PATSAVAS: Can you talk a little bit about the experience of directing Fun Size?

SCHWARTZ: Sure, it was a great experience. It was extremely hard in some ways, just the sheer kind of physical challenge of having a limited amount of days.

PATSAVAS: That’s right, all night shoots, wasn’t it?

SCHWARTZ: After the first day of shooting they were like, “This completes the daytime portion of the movie,” and we converted to hard nights for the next four or five weeks. It didn’t get dark, ’cause it was summer, ’til nine o’clock at night and you were shooting until the sun came up, so you had shorter shooting time then you would normally have.  They tell you to never work with kids or animals; obviously, [the character] Albert, an eight-year-old, played by seven-year-old Jackson Nicoll, is the heart of the movie. The sheer amount of parties, kids in costumes, that we had throughout the whole film…

PATSAVAS: I know you really had to recreate that quintessential Halloween.

SCHWARTZ: Trying to recreate Halloween in the middle of July when it’s, like, 102 degrees out and people are passing out from heat exhaustion.  So, all of that was challenging, but it was incredibly exciting. Every day a thousand things could go wrong, and you always had to be on your toes and willing to make the best of whatever situation you were facing. I was very lucky that the cast was so excited and so collaborative and so trusting.  For a lot of them, it was their first movie.

PATSAVAS: It has so much heart and is so exciting to watch. I’ve definitely watched it a bit and I love it.

SCHWARTZ: Thank you. I’ve never watched anything more in my life, there was a period that I was watching it three times a day for weeks and weeks and weeks on end. On TV, you make an episode, you’ve got about a week to edit it and then you’re on to the next one. The idea of just working on one thing where, in that same span of time in TV you’ve made 22 of those things, was a whole other discipline. [It was] actually quite fun and liberating.

PATSAVAS: Did you enjoy the focus?

SCHWARTZ: I did enjoy the focus; it was nice being able to focus. TV, especially network TV, is by its nature a medium of imperfection, ’cause you just never have enough time.

PATSAVAS: Fun Size, like so many of your TV projects, does have a musical sort of song-based point of view. What were you thinking about for this movie? And what are some of the special band and song elements in it?

SCHWARTZ: One of the challenges was, we shot the movie last summer so we put a bunch of music in the movie that we knew, by the time the movie was coming out a year later, would be out of date.

PATSAVAS: Which is not something you like to do.

SCHWARTZ: Usually you find a song —”This is the perfect song, we will never beat this song”—but you know in the back of your head you have to beat it because it’s played out a year later. I’m really glad we had that extra time, because there’s a couple Passion Pit songs, there’s a Milo Greene song—I can’t imagine those songs not being in the movie, they just feel so perfect and they feel much better than what we had temped in a year ago. Those songs wouldn’t have even been available to us [a year ago], I don’t even know if they had been created then.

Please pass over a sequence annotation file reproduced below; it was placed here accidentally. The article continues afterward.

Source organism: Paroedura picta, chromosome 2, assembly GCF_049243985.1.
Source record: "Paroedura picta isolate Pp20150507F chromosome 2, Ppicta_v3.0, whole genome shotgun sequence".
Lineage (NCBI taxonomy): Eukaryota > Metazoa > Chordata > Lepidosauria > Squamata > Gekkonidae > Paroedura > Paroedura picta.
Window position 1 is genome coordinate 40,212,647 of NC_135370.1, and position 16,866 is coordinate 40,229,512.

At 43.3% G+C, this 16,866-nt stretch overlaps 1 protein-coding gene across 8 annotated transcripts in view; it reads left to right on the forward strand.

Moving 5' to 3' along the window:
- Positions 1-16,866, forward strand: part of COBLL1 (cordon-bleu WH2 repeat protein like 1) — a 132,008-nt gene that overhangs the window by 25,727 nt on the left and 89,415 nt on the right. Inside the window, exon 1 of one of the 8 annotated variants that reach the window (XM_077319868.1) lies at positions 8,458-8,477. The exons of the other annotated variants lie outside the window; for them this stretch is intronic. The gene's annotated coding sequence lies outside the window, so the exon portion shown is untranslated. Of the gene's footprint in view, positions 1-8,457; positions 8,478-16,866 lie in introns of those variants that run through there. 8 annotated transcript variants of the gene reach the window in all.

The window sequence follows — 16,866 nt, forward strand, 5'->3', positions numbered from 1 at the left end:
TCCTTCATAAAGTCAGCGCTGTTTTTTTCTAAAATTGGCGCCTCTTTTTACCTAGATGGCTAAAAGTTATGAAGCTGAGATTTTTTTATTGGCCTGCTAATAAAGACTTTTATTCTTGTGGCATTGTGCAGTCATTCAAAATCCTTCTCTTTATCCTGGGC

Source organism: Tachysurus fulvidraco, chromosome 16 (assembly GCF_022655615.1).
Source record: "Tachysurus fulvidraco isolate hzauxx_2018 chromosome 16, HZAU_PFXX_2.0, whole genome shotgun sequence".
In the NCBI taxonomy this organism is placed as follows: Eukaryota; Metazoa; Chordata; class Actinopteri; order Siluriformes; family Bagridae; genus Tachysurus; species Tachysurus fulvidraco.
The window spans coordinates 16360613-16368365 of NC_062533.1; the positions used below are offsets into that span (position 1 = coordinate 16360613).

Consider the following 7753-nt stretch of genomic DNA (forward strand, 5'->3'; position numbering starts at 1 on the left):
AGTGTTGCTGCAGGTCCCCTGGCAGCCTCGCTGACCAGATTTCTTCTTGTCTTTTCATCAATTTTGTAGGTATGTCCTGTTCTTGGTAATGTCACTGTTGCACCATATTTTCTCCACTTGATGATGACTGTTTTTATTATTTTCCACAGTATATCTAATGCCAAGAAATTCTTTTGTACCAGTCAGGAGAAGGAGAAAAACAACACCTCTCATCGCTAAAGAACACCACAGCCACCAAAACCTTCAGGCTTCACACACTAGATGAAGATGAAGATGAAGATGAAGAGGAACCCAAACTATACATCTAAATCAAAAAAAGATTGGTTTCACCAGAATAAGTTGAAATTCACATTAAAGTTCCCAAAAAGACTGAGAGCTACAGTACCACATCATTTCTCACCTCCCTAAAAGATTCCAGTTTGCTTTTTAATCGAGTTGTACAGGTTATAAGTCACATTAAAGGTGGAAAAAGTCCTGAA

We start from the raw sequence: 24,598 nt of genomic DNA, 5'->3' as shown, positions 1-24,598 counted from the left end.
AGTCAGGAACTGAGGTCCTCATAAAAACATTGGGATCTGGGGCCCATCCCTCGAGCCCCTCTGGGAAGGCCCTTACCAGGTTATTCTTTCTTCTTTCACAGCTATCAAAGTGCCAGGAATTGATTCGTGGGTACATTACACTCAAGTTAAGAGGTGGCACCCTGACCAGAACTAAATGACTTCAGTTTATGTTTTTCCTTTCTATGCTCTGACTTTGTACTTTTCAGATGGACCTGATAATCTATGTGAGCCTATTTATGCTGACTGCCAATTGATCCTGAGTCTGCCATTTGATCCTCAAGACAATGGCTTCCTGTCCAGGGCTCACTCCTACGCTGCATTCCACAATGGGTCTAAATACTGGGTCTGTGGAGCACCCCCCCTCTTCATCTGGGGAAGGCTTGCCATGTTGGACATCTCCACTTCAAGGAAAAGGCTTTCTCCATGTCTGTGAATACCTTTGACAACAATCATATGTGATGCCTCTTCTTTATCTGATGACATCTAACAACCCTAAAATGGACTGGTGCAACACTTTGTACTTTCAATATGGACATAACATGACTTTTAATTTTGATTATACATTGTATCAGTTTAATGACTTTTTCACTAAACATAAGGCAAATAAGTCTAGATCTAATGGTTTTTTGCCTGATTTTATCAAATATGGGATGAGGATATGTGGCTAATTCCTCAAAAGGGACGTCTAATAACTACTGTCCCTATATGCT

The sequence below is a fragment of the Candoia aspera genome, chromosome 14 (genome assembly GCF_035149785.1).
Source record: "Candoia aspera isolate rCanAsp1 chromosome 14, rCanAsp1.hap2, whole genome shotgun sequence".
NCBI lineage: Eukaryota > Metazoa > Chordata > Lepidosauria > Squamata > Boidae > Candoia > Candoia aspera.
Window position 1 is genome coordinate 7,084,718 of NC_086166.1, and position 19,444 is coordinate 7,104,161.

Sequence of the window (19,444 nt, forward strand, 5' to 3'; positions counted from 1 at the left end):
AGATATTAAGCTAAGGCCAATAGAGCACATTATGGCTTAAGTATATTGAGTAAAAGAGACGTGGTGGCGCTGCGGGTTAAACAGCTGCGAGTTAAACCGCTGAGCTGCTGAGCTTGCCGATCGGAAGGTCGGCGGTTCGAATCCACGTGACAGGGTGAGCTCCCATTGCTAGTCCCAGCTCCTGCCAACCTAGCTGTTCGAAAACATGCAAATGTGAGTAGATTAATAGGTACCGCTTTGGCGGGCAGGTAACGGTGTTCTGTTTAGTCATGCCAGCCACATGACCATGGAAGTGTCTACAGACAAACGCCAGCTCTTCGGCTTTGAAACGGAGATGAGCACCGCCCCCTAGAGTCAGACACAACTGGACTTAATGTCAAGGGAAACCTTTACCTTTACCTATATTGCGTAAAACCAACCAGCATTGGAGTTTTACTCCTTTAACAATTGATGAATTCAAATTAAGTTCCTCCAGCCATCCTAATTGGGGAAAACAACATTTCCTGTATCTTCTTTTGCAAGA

PATSAVAS: They were still gestating, I think.

SCHWARTZ: There were a couple of songs that you went after to find some sort of indie-rock version of a Halloween song.

PATSAVAS: Which I must say, there’s not a lot out there.

SCHWARTZ: There’s not a lot of Halloween music out there. So we have “Make Out In The Grave Yard” by Self and “Masquerade” was performed by Sleeping At Last.

PATSAVAS: That’s right, Ryan O’Neal.

SCHWARTZ: But then there was a big component to the movie, which is the idea that Wren’s father worked in the music business for a little while when he was much younger. In the movie, he’s passed away, and Wren reveres him and wears a jacket of his that for her is her way of holding on to him. Originally, it was Thin Lizzie, and we did the math on that and realized it was going to make her dad much older.

PATSAVAS: That was actually going to be her grandfather.

SCHWARTZ: Exactly.  So we needed to figure out a band that felt appropriate; age appropriate in terms of the fact that Wren’s dad could have worked on that album, a classic reference that all the parents, the adults in the movie would get, but also timeless and still relevant so that for 15-year-olds or 13-year-olds seeing the movie who may not know this band as well as people our age do.

There’s not a lot of bands that fit that bill, and it was the Beastie Boys who felt like they checked all those boxes. We really made a concerted effort to reach out to the band and their manager, and really talk about how the band would, not just have a song featured in the movie, but actually be a part of the story of the movie. We were able to, not only license “Fight For Your Right To Party,” but some artwork that was from License To Ill era. Wren’s jacket that she wears in the movie is based off of Mike D’s Def Jam jacket. I think it’s probably the coolest musical integration that we’ve done, not just because it involves The Beastie Boys and one of the all-time great albums, but also the way it’s so much a part of the story.

PATSAVAS: Yes, yeah and the jacket—she’s so at home in that jacket.

SCHWARTZ: Everyone that sees that movie wants that jacket.

PATSAVAS: I would like that jacket, for sure. Great, well I think that’s it.

SCHWARTZ: Well done, Alex, you’re a good interviewer. I can see a public access show in your future.

Alexandra Patsavas is a professional music supervisor and has worked on Mad Men, Grey’s Anatomy, Chuck, The OC, Supernatural, Gossip Girl, The Perks of Being a Wallflower, Twilight: Breaking Dawn. Patsavas frequently collaborates with Josh Schwartz.